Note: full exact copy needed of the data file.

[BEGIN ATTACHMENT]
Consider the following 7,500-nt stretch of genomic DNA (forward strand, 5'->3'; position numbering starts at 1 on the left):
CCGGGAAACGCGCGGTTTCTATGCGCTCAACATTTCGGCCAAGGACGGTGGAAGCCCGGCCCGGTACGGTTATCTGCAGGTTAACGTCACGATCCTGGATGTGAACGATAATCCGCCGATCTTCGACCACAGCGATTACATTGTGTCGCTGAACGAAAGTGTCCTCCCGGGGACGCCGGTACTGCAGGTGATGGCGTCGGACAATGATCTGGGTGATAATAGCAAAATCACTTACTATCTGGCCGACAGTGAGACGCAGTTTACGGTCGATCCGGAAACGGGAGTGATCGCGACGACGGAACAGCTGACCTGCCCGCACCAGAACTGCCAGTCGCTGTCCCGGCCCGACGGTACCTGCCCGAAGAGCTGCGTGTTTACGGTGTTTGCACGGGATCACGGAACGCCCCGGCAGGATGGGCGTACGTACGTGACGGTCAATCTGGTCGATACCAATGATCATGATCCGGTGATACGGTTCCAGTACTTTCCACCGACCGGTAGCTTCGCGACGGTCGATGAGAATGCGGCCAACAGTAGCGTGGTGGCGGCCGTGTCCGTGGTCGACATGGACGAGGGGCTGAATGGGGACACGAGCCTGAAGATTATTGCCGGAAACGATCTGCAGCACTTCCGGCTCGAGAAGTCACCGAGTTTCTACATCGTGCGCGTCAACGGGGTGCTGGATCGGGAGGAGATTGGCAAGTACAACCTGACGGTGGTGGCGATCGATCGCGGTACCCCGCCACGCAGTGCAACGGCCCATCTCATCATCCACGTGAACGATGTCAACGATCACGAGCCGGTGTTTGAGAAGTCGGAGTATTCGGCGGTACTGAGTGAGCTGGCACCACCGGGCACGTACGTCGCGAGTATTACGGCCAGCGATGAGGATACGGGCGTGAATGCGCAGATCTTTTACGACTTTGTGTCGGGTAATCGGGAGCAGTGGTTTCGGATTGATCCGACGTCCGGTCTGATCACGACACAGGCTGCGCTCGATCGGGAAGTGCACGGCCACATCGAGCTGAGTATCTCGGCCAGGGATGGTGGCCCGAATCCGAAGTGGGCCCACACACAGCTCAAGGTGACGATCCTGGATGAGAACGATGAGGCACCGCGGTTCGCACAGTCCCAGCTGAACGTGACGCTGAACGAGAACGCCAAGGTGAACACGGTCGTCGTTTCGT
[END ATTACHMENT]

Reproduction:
Consider the following 7,500-nt stretch of genomic DNA (forward strand, 5'->3'; position numbering starts at 1 on the left):
CCGGGAAACGCGCGGTTTCTATGCGCTCAACATTTCGGCCAAGGACGGTGGAAGCCCGGCCCGGTACGGTTATCTGCAGGTTAACGTCACGATCCTGGATGTGAACGATAATCCGCCGATCTTCGACCACAGCGATTACATTGTGTCGCTGAACGAAAGTGTCCTCCCGGGGACGCCGGTACTGCAGGTGATGGCGTCGGACAATGATCTGGGTGATAATAGCAAAATCACTTACTATCTGGCCGACAGTGAGACGCAGTTTACGGTCGATCCGGAAACGGGAGTGATCGCGACGACGGAACAGCTGACCTGCCCGCACCAGAACTGCCAGTCGCTGTCCCGGCCCGACGGTACCTGCCCGAAGAGCTGCGTGTTTACGGTGTTTGCACGGGATCACGGAACGCCCCGGCAGGATGGGCGTACGTACGTGACGGTCAATCTGGTCGATACCAATGATCATGATCCGGTGATACGGTTCCAGTACTTTCCACCGACCGGTAGCTTCGCGACGGTCGATGAGAATGCGGCCAACAGTAGCGTGGTGGCGGCCGTGTCCGTGGTCGACATGGACGAGGGGCTGAATGGGGACACGAGCCTGAAGATTATTGCCGGAAACGATCTGCAGCACTTCCGGCTCGAGAAGTCACCGAGTTTCTACATCGTGCGCGTCAACGGGGTGCTGGATCGGGAGGAGATTGGCAAGTACAACCTGACGGTGGTGGCGATCGATCGCGGTACCCCGCCACGCAGTGCAACGGCCCATCTCATCATCCACGTGAACGATGTCAACGATCACGAGCCGGTGTTTGAGAAGTCGGAGTATTCGGCGGTACTGAGTGAGCTGGCACCACCGGGCACGTACGTCGCGAGTATTACGGCCAGCGATGAGGATACGGGCGTGAATGCGCAGATCTTTTACGACTTTGTGTCGGGTAATCGGGAGCAGTGGTTTCGGATTGATCCGACGTCCGGTCTGATCACGACACAGGCTGCGCTCGATCGGGAAGTGCACGGCCACATCGAGCTGAGTATCTCGGCCAGGGATGGTGGCCCGAATCCGAAGTGGGCCCACACACAGCTCAAGGTGACGATCCTGGATGAGAACGATGAGGCACCGCGGTTCGCACAGTCCCAGCTGAACGTGACGCTGAACGAGAACGCCAAGGTGAACACGGTCGTCGTTTCGT